By Dr Letitia van der Merwe & Magda Stevens – InavitIQ Learning
Having explored the characteristics of ”being” and “doing” agile, we can now continue our series of article 3 of 5 by exploring how to:
“Develop a systems thinking approach”
Peter Senge made the concept of systems thinking popular. In his work he focuses on the problems that are most difficult to solve and the mental models today’s leaders need in order to build a smarter planet. According to him, leaders today need to be able and prepared to reassess their strategies, work across multiple groups to find solutions and have the vision to work through high leverage solutions over time. To us this also implies a deep commitment to learning: i.e. leaders must be prepared to be wrong, to challenge their mental models, to triangulate and collaborate to see collectively and know that it may require time to address the problem.
Working smarter means working in ways that are collective and are based on collective intelligence across cities and supply chains to produce social, ecological and economic well-being. Peter Senge, author of The Fifth Discipline, Senior lecturer at MIT and founder of the Society for Organizational Learning shares his perspectives on leadership and systems thinking. For more context, please use the following link to access his views in a short 5-minute video clip.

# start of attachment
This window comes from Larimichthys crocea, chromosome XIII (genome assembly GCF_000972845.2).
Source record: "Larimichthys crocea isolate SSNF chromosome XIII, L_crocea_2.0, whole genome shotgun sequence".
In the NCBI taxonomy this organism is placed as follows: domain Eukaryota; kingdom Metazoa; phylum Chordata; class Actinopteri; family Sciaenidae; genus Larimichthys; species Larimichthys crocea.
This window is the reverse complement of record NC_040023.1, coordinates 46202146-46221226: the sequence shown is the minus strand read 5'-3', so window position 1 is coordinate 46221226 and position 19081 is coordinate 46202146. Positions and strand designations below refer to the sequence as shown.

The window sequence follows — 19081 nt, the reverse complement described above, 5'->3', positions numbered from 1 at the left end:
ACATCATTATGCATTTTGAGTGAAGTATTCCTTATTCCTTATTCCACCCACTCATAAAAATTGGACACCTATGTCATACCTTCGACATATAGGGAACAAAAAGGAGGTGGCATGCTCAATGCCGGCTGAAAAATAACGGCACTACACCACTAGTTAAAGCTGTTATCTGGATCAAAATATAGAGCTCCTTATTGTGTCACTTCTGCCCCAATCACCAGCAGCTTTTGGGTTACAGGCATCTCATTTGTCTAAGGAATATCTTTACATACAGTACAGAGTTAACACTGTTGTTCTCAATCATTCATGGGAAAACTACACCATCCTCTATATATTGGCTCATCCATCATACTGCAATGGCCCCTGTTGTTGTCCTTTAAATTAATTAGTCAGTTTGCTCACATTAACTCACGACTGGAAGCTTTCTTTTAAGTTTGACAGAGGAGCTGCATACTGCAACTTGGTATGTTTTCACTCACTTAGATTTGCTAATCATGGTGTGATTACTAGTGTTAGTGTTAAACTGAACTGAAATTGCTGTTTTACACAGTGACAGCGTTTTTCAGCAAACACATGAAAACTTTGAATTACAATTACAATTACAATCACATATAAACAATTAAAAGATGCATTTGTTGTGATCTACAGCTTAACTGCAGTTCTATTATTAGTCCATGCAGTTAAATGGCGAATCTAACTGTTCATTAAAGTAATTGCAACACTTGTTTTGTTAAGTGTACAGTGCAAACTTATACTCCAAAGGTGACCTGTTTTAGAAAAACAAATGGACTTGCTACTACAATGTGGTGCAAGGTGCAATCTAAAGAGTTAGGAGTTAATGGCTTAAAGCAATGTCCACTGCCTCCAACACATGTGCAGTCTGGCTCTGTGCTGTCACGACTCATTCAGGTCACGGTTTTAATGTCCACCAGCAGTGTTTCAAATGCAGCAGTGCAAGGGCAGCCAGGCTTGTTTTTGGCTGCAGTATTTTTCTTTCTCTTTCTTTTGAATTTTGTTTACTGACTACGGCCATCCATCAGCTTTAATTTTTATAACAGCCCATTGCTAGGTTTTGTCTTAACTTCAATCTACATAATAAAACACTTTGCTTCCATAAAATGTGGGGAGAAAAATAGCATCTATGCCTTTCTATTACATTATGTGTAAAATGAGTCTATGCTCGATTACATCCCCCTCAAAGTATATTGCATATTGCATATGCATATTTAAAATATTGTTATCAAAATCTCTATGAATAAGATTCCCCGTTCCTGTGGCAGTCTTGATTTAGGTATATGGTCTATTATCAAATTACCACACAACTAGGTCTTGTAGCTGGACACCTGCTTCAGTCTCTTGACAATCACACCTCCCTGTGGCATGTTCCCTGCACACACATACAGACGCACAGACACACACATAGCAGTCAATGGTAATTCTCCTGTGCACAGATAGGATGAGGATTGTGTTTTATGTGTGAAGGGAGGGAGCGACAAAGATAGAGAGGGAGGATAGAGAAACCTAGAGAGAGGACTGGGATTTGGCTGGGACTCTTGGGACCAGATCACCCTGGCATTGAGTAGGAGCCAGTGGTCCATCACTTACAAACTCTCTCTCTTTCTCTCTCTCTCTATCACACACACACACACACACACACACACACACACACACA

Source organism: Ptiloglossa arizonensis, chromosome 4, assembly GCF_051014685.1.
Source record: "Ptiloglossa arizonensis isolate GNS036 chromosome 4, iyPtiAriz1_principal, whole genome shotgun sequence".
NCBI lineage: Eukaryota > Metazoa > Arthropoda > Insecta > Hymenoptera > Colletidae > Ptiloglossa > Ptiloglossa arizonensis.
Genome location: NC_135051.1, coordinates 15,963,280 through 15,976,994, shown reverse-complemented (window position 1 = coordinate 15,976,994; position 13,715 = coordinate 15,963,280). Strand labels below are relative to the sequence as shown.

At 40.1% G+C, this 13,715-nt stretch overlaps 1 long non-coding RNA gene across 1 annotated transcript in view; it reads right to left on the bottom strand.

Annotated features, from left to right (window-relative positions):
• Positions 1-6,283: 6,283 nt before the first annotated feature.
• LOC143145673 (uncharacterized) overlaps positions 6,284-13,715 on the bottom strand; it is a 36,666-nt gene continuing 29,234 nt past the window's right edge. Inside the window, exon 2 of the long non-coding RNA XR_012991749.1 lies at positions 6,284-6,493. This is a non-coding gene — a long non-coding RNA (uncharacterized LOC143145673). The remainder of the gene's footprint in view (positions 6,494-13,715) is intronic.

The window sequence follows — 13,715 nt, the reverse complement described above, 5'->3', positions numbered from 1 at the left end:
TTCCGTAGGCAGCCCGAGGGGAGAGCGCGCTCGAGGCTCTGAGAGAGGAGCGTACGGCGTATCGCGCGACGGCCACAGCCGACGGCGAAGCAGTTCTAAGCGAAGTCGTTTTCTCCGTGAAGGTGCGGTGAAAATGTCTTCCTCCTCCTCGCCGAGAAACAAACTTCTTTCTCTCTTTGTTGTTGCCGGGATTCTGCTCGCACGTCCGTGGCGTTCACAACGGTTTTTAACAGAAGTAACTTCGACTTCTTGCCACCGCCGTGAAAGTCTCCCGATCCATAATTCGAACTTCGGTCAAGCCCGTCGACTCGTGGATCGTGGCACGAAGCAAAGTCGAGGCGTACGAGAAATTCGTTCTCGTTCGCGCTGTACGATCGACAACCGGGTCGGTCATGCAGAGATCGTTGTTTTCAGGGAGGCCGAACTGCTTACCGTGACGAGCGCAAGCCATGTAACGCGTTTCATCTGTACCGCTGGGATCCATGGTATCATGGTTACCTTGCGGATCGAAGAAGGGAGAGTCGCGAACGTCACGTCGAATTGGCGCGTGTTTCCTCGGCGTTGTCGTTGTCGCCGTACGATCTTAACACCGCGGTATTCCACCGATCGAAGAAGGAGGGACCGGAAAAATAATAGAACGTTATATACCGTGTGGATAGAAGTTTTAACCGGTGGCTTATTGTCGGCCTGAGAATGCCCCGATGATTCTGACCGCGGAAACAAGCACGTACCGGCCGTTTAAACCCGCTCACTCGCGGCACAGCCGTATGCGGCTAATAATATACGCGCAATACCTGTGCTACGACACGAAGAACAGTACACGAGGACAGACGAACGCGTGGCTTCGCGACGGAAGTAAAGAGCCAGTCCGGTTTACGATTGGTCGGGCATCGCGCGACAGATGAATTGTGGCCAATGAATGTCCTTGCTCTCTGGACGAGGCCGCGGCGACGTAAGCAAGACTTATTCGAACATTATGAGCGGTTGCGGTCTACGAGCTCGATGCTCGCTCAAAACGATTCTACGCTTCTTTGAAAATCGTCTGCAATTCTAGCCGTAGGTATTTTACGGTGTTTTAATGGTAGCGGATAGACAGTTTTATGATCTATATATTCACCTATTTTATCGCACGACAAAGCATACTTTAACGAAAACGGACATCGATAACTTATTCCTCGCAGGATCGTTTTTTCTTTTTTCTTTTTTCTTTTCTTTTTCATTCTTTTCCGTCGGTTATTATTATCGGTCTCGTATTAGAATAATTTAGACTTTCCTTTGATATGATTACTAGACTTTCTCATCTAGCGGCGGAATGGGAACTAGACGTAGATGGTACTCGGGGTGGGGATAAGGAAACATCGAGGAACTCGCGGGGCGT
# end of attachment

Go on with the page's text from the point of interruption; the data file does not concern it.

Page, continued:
Systems thinking involves both a mind-set that focuses on how the parts of a whole are interrelated and a set of tools that helps organisations examine complexity (The latter is also defined as a function of complex decision making, at different levels of work, over time.) Some of these tools that you might like to explore includes:
- Systemic enquiry; (defined as a careful, deliberate effort to deal with a problem and to investigate something inadequately known or understood.)
- OODA Loop; (The phrase OODA loop refers to the decision cycle of observe, orient, decide, and act. It is also often applied to understand commercial operations and learning processes. The approach favors agility over raw power in dealing with human opponents in any endeavour.)
- Critical chain project management; (Critical chain project management (CCPM) is a method of planning and managing projects that emphasizes the resources (people, equipment, physical space) required to execute project tasks); and
- Rich pictures. (Rich pictures are a strategy in which complex situations are represented in a large diagram with pictures and symbols.)
In the next section we will provide some insight on how to ask more open-ended questions.